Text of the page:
In regards to time
Brianne Alphonso returns with three capsule reviews on the inevitable onset of years.
Kholin 66: Diaries and Poems, Igor Kholin, trans. Ainsley Morse and Bela Shayevich (Ugly Duckling Presse, 2017)
Kholin 66 grants insight into the mind of a poet, the kind of poet who can observe both himself and others and turn those observations into outlandishly candid verse. As the diary portion of the book records the day-to-day minutiae of Kholin’s life, the reader sees the cities of Russia through a poet’s eyes: “Poets don’t experience reality as it appears, but rather as they feel it.” Both earnest and gluttonous, misanthropic and self-lampooning, the Diaries and Poems deny their own claim that “[a] person’s psyche must not deviate from the norm. Humanity’s had it up to here with mad geniuses.” The curt expression of perspective is far from the norm as it wastes little time on flourish in favor of the direct and the weird. The refreshing frankness of the voice as well as the occasional detour into the bizarre makes it impossible to avoid a fascination with this text.
How to Bake a Planet, Pete Mullineaux (Salmon Poetry, 2016)
How to Bake a Planet combines the somber with the comedic while confronting us with the reality that time decays — and sometimes, too many times, we are alone. Solitude is not the key theme of this book so much as the danger of distraction in an ever-expanding world. How can a person form connections when the human shelf-life is so short and no one can be bothered to veer out of his own lane? The singular voice of this poetry — one part sarcasm, one part irony, two parts morbid bluntness — poignantly conveys the feeling of “seeking something firm / to anchor the uncertainty / or perhaps contemplating / the ripple effect she could make / by gently rocking the boat.” Mullineaux draws on anxieties about a poisoned planet, strangled relationships, and the ever-present ticking of time in an attempt to uncover the smothered sentiments we all keep locked away.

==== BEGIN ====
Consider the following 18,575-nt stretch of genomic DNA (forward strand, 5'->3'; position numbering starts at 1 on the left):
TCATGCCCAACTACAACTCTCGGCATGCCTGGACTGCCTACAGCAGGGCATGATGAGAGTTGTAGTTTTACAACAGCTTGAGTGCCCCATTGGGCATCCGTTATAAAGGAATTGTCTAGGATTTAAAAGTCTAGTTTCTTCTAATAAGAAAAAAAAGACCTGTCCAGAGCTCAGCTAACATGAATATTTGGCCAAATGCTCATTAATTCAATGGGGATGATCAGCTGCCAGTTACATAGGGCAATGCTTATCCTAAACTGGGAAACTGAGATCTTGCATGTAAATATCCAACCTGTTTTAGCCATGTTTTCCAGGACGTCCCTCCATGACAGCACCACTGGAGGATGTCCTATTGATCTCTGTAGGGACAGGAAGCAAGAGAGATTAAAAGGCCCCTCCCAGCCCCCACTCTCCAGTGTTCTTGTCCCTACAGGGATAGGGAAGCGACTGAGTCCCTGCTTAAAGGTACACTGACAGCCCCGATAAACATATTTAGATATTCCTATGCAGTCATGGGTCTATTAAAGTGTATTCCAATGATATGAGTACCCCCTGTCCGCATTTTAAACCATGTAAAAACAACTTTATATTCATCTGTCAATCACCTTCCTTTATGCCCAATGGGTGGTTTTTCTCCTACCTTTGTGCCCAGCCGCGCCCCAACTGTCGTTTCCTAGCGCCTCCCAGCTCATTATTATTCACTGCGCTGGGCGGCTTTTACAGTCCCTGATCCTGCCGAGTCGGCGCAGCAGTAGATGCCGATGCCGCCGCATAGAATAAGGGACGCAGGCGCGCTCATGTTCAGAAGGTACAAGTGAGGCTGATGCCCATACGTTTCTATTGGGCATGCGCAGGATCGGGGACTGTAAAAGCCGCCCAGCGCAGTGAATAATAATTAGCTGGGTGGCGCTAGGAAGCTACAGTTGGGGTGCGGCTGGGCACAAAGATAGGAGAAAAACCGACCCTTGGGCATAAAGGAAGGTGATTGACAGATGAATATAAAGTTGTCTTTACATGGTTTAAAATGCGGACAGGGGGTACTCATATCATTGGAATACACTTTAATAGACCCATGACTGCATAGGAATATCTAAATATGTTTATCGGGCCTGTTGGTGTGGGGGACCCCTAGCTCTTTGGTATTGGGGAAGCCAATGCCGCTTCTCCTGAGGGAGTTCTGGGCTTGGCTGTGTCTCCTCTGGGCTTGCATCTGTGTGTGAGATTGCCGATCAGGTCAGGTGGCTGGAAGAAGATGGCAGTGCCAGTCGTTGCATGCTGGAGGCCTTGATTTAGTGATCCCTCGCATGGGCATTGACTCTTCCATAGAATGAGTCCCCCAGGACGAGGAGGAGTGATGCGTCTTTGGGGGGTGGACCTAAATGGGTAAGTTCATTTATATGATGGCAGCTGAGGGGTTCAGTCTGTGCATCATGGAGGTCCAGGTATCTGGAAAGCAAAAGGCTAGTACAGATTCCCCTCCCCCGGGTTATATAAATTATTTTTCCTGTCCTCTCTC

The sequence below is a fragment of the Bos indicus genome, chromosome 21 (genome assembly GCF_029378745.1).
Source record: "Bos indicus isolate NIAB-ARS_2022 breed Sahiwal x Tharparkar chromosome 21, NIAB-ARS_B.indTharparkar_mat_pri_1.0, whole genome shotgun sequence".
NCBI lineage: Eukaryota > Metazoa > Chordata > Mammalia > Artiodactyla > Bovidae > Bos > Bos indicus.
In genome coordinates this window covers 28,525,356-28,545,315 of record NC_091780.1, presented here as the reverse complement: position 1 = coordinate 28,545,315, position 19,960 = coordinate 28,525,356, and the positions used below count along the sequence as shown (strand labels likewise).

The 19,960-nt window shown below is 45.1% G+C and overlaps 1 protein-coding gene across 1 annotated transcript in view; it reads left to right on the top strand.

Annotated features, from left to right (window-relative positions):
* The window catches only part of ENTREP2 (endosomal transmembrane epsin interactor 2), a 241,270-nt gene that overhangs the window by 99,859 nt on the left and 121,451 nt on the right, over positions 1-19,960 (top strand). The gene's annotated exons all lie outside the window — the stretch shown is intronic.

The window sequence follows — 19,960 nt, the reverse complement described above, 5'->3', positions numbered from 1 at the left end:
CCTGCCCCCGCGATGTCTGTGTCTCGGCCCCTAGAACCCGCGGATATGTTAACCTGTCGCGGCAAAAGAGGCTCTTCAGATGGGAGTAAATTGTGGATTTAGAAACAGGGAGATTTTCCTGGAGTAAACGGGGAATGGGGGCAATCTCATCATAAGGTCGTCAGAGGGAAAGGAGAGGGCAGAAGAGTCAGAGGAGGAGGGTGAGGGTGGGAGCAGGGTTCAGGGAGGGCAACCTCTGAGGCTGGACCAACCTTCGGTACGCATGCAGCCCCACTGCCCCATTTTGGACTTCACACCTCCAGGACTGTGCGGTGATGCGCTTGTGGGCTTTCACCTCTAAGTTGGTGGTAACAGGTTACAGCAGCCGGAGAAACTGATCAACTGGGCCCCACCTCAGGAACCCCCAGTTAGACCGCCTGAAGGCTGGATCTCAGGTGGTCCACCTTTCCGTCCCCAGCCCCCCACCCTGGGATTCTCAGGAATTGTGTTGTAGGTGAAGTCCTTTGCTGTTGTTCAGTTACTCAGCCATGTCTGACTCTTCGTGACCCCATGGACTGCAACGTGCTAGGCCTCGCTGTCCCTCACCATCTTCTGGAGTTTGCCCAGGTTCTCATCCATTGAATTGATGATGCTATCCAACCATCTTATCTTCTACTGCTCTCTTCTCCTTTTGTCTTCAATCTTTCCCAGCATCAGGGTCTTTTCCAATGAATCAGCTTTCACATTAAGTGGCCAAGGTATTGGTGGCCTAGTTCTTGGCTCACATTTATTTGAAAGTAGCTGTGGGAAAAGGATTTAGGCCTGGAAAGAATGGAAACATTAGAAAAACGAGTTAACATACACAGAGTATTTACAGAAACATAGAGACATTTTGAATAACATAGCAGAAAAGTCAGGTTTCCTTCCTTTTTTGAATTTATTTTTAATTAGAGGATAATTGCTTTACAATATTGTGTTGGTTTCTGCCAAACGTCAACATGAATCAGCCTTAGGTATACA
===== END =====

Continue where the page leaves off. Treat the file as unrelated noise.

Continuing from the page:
Tumbling Toward the End, David Budbill (Copper Canyon Press, 2017)
As the title suggests, the poems in this collection ponder the process of aging and the inevitability of death. The voice of the poet comes through clearly as he speaks about that which he cannot change and yet still rails against: “We ought to give up, give in, / resign ourselves to the inevitable. / I can’t. Can you?” David Budbill — a man eighty-one years old, eighty-two, eighty-three — pours the solitude of his reflections into the text; the pain of aching joints alliterates, and the gaps of forgotten time fill the blanks between stanzas. Tumbling toward the End is not an idealistic collection that finds peace with passing on. It oozes with bitter exhaustion and resignation. “It’s coarse and ordinary, and beautiful because / it’s coarse and ordinary.”